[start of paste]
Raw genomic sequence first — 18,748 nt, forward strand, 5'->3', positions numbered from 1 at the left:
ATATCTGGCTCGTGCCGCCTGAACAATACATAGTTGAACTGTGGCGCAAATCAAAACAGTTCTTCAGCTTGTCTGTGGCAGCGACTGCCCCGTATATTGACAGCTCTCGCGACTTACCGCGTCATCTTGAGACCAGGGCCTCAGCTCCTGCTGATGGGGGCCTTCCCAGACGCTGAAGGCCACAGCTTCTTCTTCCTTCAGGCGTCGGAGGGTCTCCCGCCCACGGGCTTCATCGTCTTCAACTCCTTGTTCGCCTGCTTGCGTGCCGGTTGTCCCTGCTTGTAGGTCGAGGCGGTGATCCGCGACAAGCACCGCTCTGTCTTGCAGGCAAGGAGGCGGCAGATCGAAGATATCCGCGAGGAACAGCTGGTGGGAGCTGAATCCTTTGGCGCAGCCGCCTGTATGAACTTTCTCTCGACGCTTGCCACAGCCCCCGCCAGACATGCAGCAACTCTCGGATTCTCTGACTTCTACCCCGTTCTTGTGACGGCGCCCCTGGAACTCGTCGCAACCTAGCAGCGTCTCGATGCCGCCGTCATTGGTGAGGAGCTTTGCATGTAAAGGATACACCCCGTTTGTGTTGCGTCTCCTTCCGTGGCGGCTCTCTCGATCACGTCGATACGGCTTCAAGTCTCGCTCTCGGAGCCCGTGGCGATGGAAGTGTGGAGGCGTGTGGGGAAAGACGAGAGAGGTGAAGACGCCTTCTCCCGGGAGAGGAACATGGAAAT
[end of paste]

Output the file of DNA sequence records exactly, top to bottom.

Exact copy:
Raw genomic sequence first — 18,748 nt, forward strand, 5'->3', positions numbered from 1 at the left:
ATATCTGGCTCGTGCCGCCTGAACAATACATAGTTGAACTGTGGCGCAAATCAAAACAGTTCTTCAGCTTGTCTGTGGCAGCGACTGCCCCGTATATTGACAGCTCTCGCGACTTACCGCGTCATCTTGAGACCAGGGCCTCAGCTCCTGCTGATGGGGGCCTTCCCAGACGCTGAAGGCCACAGCTTCTTCTTCCTTCAGGCGTCGGAGGGTCTCCCGCCCACGGGCTTCATCGTCTTCAACTCCTTGTTCGCCTGCTTGCGTGCCGGTTGTCCCTGCTTGTAGGTCGAGGCGGTGATCCGCGACAAGCACCGCTCTGTCTTGCAGGCAAGGAGGCGGCAGATCGAAGATATCCGCGAGGAACAGCTGGTGGGAGCTGAATCCTTTGGCGCAGCCGCCTGTATGAACTTTCTCTCGACGCTTGCCACAGCCCCCGCCAGACATGCAGCAACTCTCGGATTCTCTGACTTCTACCCCGTTCTTGTGACGGCGCCCCTGGAACTCGTCGCAACCTAGCAGCGTCTCGATGCCGCCGTCATTGGTGAGGAGCTTTGCATGTAAAGGATACACCCCGTTTGTGTTGCGTCTCCTTCCGTGGCGGCTCTCTCGATCACGTCGATACGGCTTCAAGTCTCGCTCTCGGAGCCCGTGGCGATGGAAGTGTGGAGGCGTGTGGGGAAAGACGAGAGAGGTGAAGACGCCTTCTCCCGGGAGAGGAACATGGAAAT